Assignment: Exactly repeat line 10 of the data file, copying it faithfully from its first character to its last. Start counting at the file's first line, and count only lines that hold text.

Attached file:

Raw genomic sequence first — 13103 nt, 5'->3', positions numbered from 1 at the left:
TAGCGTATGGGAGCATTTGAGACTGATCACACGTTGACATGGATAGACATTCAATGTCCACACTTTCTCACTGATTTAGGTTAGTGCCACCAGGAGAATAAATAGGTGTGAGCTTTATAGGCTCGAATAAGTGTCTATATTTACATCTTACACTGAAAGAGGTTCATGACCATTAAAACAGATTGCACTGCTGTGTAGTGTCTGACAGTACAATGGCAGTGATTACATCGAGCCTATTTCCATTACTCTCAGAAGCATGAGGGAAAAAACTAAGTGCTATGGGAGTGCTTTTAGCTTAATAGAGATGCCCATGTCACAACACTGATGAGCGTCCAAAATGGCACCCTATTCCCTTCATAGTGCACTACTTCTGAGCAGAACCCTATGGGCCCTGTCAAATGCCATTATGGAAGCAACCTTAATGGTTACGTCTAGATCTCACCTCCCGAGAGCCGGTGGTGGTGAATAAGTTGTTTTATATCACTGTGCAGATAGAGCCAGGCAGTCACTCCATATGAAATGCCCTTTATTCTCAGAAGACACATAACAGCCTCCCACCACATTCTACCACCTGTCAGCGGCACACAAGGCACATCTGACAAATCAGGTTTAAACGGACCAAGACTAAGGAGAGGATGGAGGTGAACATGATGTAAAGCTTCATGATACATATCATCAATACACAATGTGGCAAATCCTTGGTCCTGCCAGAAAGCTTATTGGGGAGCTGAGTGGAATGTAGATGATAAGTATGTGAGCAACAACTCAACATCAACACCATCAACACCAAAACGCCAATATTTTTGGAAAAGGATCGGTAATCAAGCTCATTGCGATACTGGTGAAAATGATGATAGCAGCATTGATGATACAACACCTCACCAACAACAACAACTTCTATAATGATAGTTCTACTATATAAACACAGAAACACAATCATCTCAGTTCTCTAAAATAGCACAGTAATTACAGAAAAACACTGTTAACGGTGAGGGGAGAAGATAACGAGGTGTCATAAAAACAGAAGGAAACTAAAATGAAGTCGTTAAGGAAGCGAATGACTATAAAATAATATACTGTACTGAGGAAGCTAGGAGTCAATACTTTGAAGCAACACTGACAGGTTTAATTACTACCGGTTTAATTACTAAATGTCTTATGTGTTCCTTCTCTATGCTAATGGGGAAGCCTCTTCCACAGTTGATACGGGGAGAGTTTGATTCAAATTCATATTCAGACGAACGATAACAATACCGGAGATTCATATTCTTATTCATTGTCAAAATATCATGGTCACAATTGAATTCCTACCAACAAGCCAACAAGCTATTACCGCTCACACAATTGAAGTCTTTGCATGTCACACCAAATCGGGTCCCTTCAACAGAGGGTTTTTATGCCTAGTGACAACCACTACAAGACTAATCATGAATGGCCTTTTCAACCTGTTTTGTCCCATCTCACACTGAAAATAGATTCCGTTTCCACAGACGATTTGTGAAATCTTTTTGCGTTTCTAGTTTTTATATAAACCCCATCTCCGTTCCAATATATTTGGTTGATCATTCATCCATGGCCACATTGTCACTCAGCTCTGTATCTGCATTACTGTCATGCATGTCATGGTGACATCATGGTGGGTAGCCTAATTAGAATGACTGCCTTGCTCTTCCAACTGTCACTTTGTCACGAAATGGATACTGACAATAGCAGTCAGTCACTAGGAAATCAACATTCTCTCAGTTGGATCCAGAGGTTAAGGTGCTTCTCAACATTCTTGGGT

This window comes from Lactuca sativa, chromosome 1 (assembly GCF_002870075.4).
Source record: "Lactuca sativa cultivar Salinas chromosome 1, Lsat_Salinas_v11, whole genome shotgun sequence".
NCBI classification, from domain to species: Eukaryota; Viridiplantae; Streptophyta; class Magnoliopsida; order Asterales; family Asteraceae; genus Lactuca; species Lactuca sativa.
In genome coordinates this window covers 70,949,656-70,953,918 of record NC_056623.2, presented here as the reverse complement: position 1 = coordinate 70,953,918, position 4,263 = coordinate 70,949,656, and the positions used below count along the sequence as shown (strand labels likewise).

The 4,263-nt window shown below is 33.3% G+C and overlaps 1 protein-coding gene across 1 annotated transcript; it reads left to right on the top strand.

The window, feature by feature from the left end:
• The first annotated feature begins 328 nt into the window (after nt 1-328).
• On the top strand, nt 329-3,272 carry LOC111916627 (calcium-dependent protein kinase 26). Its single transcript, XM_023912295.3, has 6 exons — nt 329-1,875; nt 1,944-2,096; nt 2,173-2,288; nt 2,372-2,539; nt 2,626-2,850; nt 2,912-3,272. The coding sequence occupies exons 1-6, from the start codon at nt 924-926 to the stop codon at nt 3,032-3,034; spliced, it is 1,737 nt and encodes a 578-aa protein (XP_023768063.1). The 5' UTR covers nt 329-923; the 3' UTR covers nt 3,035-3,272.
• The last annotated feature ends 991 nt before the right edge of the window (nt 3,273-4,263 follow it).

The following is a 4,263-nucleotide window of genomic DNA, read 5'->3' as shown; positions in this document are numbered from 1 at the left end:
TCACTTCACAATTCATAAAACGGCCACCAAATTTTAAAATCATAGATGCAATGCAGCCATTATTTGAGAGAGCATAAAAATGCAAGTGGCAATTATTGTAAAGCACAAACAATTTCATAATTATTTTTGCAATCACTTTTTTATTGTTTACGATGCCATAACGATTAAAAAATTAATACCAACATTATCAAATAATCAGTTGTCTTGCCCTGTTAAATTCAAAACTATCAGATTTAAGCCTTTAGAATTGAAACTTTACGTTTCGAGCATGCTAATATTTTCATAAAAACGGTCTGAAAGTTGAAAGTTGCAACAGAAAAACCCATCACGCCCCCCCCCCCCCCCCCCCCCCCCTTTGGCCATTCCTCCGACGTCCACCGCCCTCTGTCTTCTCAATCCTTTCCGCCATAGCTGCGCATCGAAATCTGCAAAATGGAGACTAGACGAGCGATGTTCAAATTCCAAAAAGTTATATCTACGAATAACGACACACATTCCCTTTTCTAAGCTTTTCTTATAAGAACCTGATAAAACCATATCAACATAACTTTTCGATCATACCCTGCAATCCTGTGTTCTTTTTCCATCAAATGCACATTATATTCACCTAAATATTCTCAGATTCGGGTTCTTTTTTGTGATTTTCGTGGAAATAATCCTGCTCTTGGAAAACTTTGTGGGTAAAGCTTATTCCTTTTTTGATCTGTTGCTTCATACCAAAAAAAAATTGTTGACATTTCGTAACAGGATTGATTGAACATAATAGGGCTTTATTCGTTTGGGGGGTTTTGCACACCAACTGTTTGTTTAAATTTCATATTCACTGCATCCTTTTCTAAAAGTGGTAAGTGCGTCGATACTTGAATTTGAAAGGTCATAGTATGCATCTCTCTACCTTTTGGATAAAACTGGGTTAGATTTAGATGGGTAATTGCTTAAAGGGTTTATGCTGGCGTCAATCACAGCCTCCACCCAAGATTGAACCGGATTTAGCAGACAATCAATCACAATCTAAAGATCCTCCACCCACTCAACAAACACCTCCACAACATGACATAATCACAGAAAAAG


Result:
• On the top strand, nt 329-3,272 carry LOC111916627 (calcium-dependent protein kinase 26). Its single transcript, XM_023912295.3, has 6 exons — nt 329-1,875; nt 1,944-2,096; nt 2,173-2,288; nt 2,372-2,539; nt 2,626-2,850; nt 2,912-3,272. The coding sequence occupies exons 1-6, from the start codon at nt 924-926 to the stop codon at nt 3,032-3,034; spliced, it is 1,737 nt and encodes a 578-aa protein (XP_023768063.1). The 5' UTR covers nt 329-923; the 3' UTR covers nt 3,035-3,272.